Cabbages and Kings HTML version

XI. The Remnants of the Code
Breakfast in Coralio was at eleven. Therefore the people did not go to market early. The
little wooden market-house stood on a patch of short-trimmed grass, under the vivid
green foliage of a bread-fruit tree.
Thither one morning the venders leisurely convened, bringing their wares with them. A
porch or platform six feet wide encircled the building, shaded from the mid-morning sun
by the projecting, grass- thatched roof. Upon this platform the venders were wont to
display their goods--newly killed beef, fish, crabs, fruit of the country, cassava, eggs,
~dulces~ and high, tottering stacks of native tortillas as large around as the sombrero of a
Spanish grandee.
But on this morning they whose stations lay on the seaward side of the market-house,
instead of spreading their merchandise formed themselves into a softly jabbering and
gesticulating group. For there upon their space of the platform was sprawled, asleep, the
unbeautiful figure of "Beelzebub" Blythe. He lay upon a ragged strip of cocoa matting,
more than ever a fallen angel in appearance. His suit of coarse flax, soiled, bursting at the
seams, crumpled into a thousand diversified wrinkles and creases, inclosed him absurdly,
like the garb of some effigy that had been stuffed in sport and thrown there after indignity
had been wrought upon it. But firmly upon the high bridge of his nose reposed his gold-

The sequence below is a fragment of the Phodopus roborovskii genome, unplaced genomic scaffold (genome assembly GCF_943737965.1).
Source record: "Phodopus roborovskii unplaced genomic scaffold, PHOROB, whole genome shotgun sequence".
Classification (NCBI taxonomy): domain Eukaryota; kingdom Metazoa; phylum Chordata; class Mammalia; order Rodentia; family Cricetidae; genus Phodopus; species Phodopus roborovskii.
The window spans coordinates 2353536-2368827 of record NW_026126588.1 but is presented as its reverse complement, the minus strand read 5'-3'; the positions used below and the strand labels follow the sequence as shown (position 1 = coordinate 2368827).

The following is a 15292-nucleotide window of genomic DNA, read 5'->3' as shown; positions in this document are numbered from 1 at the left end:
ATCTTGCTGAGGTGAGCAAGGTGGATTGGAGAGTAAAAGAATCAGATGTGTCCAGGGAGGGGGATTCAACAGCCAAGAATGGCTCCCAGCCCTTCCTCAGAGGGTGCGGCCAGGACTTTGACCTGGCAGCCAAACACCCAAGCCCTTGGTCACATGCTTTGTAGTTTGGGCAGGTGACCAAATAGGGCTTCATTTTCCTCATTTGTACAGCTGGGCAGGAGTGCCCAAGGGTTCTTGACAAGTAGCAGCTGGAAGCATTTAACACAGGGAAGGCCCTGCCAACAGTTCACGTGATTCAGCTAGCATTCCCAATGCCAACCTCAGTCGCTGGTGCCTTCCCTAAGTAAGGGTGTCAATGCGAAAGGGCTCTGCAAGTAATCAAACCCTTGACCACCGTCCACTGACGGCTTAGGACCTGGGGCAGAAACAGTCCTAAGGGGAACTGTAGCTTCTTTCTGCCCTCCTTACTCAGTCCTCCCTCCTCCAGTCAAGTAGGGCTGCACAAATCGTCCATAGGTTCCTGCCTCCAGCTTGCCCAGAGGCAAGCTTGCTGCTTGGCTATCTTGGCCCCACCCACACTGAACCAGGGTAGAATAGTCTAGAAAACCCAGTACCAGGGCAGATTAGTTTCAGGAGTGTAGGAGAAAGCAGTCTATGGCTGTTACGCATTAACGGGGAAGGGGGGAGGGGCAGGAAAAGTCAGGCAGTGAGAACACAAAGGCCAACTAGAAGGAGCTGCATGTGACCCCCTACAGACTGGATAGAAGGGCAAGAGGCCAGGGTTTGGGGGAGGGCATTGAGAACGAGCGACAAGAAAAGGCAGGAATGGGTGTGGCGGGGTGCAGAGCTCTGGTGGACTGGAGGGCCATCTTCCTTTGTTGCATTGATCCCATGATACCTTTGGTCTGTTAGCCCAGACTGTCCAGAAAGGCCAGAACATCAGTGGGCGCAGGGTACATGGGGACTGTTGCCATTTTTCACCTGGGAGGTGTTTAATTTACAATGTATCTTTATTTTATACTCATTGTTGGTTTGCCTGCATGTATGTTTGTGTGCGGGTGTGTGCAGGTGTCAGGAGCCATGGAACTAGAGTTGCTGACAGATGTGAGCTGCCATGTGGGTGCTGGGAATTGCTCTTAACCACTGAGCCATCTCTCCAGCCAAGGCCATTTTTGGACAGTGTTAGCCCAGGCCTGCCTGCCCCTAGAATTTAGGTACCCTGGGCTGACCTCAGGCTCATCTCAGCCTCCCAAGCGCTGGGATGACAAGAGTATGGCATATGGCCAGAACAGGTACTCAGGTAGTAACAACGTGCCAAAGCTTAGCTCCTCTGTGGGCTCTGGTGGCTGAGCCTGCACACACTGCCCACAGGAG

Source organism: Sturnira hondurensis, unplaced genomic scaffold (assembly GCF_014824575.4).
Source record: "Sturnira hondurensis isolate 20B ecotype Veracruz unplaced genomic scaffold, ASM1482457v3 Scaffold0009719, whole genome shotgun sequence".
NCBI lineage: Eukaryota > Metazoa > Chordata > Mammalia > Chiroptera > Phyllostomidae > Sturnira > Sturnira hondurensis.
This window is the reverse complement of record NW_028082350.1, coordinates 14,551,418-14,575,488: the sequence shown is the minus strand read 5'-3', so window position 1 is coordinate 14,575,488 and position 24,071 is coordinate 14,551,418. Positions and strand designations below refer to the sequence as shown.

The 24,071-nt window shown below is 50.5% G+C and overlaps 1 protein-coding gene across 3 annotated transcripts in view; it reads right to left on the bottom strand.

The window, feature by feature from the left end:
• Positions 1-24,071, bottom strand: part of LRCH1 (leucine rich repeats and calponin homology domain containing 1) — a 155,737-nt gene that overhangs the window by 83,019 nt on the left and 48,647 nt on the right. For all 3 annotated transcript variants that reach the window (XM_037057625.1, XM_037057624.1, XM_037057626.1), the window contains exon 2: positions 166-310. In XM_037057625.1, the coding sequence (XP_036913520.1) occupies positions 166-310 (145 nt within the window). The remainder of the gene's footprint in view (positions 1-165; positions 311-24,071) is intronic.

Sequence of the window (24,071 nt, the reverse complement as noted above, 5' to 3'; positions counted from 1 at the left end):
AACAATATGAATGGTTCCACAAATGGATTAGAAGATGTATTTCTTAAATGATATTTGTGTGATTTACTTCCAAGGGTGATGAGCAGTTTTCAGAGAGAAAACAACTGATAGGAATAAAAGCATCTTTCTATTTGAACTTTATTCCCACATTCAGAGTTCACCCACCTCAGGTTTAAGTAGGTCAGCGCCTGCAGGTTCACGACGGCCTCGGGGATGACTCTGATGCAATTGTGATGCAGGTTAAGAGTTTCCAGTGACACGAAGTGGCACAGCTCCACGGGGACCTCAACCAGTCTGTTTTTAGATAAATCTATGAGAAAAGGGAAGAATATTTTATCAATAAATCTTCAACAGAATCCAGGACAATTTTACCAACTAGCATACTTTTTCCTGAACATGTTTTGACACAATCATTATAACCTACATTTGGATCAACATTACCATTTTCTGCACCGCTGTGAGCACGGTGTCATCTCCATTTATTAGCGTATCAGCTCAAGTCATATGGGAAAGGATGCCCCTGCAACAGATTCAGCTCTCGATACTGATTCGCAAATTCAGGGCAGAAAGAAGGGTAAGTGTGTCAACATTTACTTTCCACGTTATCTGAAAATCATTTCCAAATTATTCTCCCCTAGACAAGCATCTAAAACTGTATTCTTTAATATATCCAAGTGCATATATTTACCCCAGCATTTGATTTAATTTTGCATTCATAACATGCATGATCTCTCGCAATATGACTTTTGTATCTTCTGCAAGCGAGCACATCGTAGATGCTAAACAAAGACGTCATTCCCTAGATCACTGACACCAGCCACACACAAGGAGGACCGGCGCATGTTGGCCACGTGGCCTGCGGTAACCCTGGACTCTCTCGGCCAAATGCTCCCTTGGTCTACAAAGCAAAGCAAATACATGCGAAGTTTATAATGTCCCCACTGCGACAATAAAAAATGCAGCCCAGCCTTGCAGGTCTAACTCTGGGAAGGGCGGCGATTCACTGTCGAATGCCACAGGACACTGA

rimmed glasses, the surviving badge of his ancient glory.
The sun's rays, reflecting quiveringly from the rippling sea upon his face, and the voices
of the market-men woke "Beelzebub" Blythe. He sat up, blinking, and leaned his back
against the wall of the market. Drawing a blighted silk handkerchief from his pocket, he
assiduously rubbed and burnished his glasses. And while doing this he became aware that
his bedroom had been invaded, and that polite brown and yellow men were beseeching
him to vacate in favor of their market stuff.
If the senor would have the goodness--a thousand pardons for bringing to him
molestation--but soon would come the ~compradores~ for the day's provisions--surely
they had ten thousand regrets at disturbing him!
In this manner they expanded to him the intimation that he must clear out and cease to
clog the wheels of trade.
Blythe stepped from the platform with the air of a prince leaving his canopied couch. He
never quite lost that air, even at the lowest point of his fall. It is clear that the college of
good breeding does not necessarily maintain a chair of morals within its walls.
Blythe shook out his wry clothing, and moved slowly up the Calle Grande through the
hot sand. He moved without a destination in his mind. The little town was languidly
stirring to its daily life. Golden-skinned babies tumbled over one another in the grass. The